So, while my family was living up in the Berkeley area, there was a ton of hot rodding going on around the San Francisco Bay Area. We had street rods everywhere (we drove those cars to death. They were, after all, just used cars.), once in a rare while what we now call Classics would rumble down the road, and many of the street rods were often used for weekend duty as roundy rounders. Big LeRoy found a kind of Classic and hot rod and custom combined when he drove by one day to take me for a ride in his sort of new/used three window l939 Lincoln Zephyr. Nothing but a big Ford, but the body seemed to overflow in every direction. It was long and swoopy, it looked much lower than it really was, and with a flathead V-12 engine, it was fast, after awhile, and it would stop for sour owl crap. 
   Well, not fast by today’s standards. But back then, it could peg that big center mounted speedo at over l00. And with a longer leg for second gear, a fact the hot rodding world learned early on. Back in the day, it was all the rage to see who could make the fastest trip between Berkeley (official start/finish was front door of the Albany Motors body shop, which was right across the road from the police department) and Sacramento. For a brief time, Big LeRoy had the quickest time up to Sacto, but like everything, guys who owned rods with big arms (cranks) got into the deal.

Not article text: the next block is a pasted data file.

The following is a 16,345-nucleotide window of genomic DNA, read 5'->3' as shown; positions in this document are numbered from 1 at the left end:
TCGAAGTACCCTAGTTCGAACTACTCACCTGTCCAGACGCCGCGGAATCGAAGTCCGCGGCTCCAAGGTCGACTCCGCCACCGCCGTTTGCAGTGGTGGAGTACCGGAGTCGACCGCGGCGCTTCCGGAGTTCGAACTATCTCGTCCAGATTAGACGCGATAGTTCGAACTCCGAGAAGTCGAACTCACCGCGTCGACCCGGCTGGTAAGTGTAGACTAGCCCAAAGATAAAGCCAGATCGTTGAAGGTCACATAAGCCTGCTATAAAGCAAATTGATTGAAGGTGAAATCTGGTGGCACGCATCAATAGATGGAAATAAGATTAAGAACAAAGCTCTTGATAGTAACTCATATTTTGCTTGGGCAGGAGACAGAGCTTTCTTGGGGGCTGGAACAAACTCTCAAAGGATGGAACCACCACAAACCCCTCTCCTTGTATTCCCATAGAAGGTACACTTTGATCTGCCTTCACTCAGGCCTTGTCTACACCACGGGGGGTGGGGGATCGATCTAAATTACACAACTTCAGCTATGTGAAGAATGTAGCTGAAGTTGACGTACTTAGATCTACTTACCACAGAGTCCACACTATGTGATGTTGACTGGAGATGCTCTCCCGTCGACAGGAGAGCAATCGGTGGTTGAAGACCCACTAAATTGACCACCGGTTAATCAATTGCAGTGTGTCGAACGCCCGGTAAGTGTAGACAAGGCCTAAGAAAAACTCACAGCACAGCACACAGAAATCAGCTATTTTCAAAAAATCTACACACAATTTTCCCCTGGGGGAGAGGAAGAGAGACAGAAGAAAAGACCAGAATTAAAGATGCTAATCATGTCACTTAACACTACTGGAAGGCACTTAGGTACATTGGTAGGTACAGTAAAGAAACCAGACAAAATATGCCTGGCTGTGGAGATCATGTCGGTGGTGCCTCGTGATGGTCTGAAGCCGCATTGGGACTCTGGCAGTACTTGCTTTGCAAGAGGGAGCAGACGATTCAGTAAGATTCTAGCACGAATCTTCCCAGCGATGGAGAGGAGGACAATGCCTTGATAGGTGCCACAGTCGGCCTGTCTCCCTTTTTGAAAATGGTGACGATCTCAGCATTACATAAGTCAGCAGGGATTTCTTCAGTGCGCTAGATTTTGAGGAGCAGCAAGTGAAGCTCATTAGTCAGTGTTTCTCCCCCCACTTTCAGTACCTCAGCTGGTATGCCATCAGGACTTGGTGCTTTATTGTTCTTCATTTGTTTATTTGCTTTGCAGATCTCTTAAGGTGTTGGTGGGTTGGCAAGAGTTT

Somewhere Big LeRoy came up with a set of teardrop fender skirts, and although they were always coming unlatched, we were really killer cool through the drive-in’s. Eventually, some teardrop spots were added, which he made fully functional to the dismay of the cops across the street. I should add here that one morning when we got to the body shop, there was a ’46 Ford coupe waiting. One of the cop cars, and the police boss was very anxious for us to get the car inside, where he wanted us to fill the several bullet holes in the trunk lid and top. Seems the car had been involved in a high speed chase through Oakland and Albany (as fast as a stocker could go back then) and we needed to get it all repaired during the day. So as to avoid a resultant embarrassment. Like, I mean, questions as to who was shooting holes in the back of a police car that was in hot pursuit?